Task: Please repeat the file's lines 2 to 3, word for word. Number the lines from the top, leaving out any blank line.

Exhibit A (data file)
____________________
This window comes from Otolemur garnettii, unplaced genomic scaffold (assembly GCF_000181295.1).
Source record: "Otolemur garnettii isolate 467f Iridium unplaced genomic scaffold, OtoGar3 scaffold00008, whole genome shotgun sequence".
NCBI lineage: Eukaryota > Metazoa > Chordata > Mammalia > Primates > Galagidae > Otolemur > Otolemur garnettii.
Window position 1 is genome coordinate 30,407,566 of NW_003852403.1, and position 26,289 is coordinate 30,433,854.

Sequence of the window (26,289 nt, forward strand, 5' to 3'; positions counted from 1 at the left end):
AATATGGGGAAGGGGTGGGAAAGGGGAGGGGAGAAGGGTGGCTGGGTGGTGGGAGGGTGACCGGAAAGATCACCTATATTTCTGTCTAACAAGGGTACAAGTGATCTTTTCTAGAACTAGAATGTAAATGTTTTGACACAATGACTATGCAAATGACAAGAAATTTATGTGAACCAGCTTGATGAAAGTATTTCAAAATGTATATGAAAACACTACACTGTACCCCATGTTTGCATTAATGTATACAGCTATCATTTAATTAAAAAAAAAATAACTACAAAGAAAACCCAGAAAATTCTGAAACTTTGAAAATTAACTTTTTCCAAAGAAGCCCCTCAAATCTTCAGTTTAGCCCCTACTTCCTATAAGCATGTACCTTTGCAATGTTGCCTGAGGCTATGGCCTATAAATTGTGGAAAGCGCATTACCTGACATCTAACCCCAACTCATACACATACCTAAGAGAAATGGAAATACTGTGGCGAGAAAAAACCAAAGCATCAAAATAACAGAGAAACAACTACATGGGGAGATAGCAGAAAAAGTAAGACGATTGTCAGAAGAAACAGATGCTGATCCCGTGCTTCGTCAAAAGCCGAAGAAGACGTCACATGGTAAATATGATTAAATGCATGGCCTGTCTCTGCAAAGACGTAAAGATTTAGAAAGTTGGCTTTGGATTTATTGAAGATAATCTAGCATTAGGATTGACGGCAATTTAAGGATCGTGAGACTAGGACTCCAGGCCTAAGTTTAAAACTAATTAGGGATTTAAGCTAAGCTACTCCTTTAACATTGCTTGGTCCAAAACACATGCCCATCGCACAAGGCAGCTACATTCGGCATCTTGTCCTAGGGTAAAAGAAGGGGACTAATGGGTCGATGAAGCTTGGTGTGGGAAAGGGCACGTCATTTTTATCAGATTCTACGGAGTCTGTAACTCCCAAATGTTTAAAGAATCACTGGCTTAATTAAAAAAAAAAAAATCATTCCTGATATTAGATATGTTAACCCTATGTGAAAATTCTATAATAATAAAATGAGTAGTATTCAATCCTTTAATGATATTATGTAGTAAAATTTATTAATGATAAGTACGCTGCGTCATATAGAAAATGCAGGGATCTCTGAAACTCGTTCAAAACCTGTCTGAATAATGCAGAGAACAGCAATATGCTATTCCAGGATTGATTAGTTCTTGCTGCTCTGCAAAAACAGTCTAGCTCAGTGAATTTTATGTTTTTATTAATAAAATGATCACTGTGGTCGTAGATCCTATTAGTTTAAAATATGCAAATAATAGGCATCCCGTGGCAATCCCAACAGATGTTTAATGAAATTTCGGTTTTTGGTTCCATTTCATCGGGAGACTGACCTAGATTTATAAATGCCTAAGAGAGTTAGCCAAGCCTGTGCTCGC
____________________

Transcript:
Source record: "Otolemur garnettii isolate 467f Iridium unplaced genomic scaffold, OtoGar3 scaffold00008, whole genome shotgun sequence".
NCBI lineage: Eukaryota > Metazoa > Chordata > Mammalia > Primates > Galagidae > Otolemur > Otolemur garnettii.